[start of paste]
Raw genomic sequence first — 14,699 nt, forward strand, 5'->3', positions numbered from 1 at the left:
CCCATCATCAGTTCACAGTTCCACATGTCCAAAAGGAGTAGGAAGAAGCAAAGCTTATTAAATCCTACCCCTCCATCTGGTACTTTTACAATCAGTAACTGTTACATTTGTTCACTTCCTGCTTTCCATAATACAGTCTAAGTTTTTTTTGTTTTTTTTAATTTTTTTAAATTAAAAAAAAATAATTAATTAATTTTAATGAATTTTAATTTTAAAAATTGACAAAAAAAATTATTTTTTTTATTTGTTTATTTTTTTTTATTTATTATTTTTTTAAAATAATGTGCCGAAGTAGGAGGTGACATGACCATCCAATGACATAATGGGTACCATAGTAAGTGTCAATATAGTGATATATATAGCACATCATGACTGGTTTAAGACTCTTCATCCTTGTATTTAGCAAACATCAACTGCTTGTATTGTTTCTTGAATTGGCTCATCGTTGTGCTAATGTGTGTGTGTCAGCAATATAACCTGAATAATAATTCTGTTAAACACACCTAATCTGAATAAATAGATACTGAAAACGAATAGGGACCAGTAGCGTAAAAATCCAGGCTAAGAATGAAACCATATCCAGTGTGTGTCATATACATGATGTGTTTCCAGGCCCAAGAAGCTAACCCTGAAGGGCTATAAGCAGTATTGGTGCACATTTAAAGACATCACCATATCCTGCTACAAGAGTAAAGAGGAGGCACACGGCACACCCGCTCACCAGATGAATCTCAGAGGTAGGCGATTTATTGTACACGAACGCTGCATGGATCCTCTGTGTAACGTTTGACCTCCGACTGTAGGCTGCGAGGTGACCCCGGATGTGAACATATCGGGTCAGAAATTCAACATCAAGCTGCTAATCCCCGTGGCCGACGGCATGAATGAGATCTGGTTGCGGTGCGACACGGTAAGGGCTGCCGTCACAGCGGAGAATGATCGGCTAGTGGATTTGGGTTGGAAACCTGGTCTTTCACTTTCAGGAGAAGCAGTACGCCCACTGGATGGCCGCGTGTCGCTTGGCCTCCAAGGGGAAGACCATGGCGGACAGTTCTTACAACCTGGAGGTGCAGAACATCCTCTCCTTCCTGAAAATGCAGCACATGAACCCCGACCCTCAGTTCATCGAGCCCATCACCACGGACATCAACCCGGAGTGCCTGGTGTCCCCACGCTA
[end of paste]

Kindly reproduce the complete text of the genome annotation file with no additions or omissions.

Raw genomic sequence first — 14,699 nt, forward strand, 5'->3', positions numbered from 1 at the left:
CCCATCATCAGTTCACAGTTCCACATGTCCAAAAGGAGTAGGAAGAAGCAAAGCTTATTAAATCCTACCCCTCCATCTGGTACTTTTACAATCAGTAACTGTTACATTTGTTCACTTCCTGCTTTCCATAATACAGTCTAAGTTTTTTTTGTTTTTTTTAATTTTTTTAAATTAAAAAAAAATAATTAATTAATTTTAATGAATTTTAATTTTAAAAATTGACAAAAAAAATTATTTTTTTTATTTGTTTATTTTTTTTTATTTATTATTTTTTTAAAATAATGTGCCGAAGTAGGAGGTGACATGACCATCCAATGACATAATGGGTACCATAGTAAGTGTCAATATAGTGATATATATAGCACATCATGACTGGTTTAAGACTCTTCATCCTTGTATTTAGCAAACATCAACTGCTTGTATTGTTTCTTGAATTGGCTCATCGTTGTGCTAATGTGTGTGTGTCAGCAATATAACCTGAATAATAATTCTGTTAAACACACCTAATCTGAATAAATAGATACTGAAAACGAATAGGGACCAGTAGCGTAAAAATCCAGGCTAAGAATGAAACCATATCCAGTGTGTGTCATATACATGATGTGTTTCCAGGCCCAAGAAGCTAACCCTGAAGGGCTATAAGCAGTATTGGTGCACATTTAAAGACATCACCATATCCTGCTACAAGAGTAAAGAGGAGGCACACGGCACACCCGCTCACCAGATGAATCTCAGAGGTAGGCGATTTATTGTACACGAACGCTGCATGGATCCTCTGTGTAACGTTTGACCTCCGACTGTAGGCTGCGAGGTGACCCCGGATGTGAACATATCGGGTCAGAAATTCAACATCAAGCTGCTAATCCCCGTGGCCGACGGCATGAATGAGATCTGGTTGCGGTGCGACACGGTAAGGGCTGCCGTCACAGCGGAGAATGATCGGCTAGTGGATTTGGGTTGGAAACCTGGTCTTTCACTTTCAGGAGAAGCAGTACGCCCACTGGATGGCCGCGTGTCGCTTGGCCTCCAAGGGGAAGACCATGGCGGACAGTTCTTACAACCTGGAGGTGCAGAACATCCTCTCCTTCCTGAAAATGCAGCACATGAACCCCGACCCTCAGTTCATCGAGCCCATCACCACGGACATCAACCCGGAGTGCCTGGTGTCCCCACGCTA